Now, imagine yourself sitting in the manager’s office in a local store. Picture a disgruntled customer standing in the door frame, and he is telling you all about what one of your employees did to upset them. Keep in mind that your goal is to settle them down and make them a satisfied customer. Now from sitting at the manager’s desk listening to the customer complain, how would you respond? Not what would you say, the writers have given you that, but HOW would you say it? Then say it like that.
MARK UP THE SCRIPT!
Once you know who you are portraying and how you are portraying him, it’s time to mark up the script. Start by reading through it once or twice, then quietly read it out loud to yourself. Doing this will give you ideas of pacing and where dramatic pauses are required. Remember to read it out loud as though you are saying it (like it is just occurring to you in your head like in a real conversation), not as though you are reading it – which means you do NOT need to honor all of the writers punctuation. We do not read and speak the same way. After you’ve done this, and have a good idea of how you want to do it, read through it one more time and physically mark the script to cue yourself where to pause and which words to emphasize. Make up your own shorthand for this, only YOU need to understand it. If you need more than one read, just do this step as many times as the number of reads you have.
But they want three different reads!
Yep, this happens all the time. How do you deal with that? Simple really…change something about the character. Maybe you add that this customer is a regular complainer, you’d respond somewhat differently even if your goal is to satisfy them, right? Maybe you decide your character just found out he won the lottery and is so happy he’d do anything just to get through the rest of the day and get out of there to collect his winnings. You don’t need to completely change the character, just one or two attributes. What if the customer ran you down in the parking lot as you were getting ready to leave for the day? Or maybe you just got off the phone with your spouse and your child is getting sent home from school, so you are in a hurry. The possibilities are endless, just make sure you are also being true to the copy.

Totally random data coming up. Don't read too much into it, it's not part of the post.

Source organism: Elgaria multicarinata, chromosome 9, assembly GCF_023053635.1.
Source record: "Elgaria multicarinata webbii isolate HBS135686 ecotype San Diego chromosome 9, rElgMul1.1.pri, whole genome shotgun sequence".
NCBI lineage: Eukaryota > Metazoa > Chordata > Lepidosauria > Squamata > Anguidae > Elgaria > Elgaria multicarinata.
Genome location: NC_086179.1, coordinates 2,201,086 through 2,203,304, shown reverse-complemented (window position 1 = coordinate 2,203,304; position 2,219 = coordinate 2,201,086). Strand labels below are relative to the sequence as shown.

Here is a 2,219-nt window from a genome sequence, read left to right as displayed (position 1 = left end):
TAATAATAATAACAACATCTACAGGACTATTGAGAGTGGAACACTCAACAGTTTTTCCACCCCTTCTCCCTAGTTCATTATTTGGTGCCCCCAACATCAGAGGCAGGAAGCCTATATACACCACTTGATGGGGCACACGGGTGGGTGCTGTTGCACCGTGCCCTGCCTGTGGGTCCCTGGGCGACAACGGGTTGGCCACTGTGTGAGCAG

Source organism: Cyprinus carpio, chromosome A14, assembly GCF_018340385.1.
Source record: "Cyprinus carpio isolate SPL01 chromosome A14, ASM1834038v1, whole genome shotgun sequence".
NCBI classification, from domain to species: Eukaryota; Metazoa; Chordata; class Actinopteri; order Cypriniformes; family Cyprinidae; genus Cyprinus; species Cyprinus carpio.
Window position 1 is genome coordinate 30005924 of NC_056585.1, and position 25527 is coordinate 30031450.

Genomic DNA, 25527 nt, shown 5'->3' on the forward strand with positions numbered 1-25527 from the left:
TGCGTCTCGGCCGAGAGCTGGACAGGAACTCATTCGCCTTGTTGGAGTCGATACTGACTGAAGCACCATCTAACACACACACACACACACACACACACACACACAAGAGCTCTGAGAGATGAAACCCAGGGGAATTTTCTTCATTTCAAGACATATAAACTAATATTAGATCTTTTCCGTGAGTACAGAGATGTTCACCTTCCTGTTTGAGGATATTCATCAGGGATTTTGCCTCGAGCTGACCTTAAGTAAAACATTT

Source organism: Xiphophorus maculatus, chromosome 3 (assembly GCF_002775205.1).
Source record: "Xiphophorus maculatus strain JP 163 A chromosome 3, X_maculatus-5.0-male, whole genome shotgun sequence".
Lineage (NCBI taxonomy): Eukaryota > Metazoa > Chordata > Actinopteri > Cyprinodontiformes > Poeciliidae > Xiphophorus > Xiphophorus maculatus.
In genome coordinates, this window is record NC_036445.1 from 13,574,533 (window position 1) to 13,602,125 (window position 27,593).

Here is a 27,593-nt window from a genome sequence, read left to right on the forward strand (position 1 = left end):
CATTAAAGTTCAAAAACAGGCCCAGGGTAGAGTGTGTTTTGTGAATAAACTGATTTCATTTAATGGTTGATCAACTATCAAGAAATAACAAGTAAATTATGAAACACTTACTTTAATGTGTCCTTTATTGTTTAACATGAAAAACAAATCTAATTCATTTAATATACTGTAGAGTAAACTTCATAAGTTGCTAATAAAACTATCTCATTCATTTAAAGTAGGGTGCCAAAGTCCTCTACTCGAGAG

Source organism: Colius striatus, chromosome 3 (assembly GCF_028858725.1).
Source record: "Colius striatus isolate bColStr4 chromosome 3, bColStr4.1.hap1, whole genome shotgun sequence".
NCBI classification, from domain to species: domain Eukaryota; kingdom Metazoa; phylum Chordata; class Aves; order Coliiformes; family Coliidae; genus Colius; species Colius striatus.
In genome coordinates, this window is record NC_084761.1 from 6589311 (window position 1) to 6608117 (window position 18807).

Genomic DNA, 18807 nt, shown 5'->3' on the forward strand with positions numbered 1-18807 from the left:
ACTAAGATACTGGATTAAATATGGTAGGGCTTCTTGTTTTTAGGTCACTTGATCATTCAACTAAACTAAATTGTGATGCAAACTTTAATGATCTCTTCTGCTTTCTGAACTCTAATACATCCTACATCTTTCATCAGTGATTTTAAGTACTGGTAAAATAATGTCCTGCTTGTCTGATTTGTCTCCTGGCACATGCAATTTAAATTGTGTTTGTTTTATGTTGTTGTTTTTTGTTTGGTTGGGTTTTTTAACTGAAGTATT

Because you are a voice actor, and not a screen or stage actor (well, maybe you are both, but we are talking about voice over here), you don’t have the luxury of showing the audience through facial expression or body language how you are feeling and what you are thinking. You have only your voice to do the work.
But here’s the thing…body language and facial expressions DO affect the way we speak. Even though your audience can’t see you, if you’ll just affect the attitude and expression you are trying to portray, the audience will “hear” that in your voice. Smile when it is called for, frown, squint, scrunch up your face and gesture with your hands (just try not to make any stray noises when you do it). ALL of these things will come through in your audio.
At the end of the day…
At the end of the day what is important is that you know your character and then become him for the read! Good luck! Break a lip!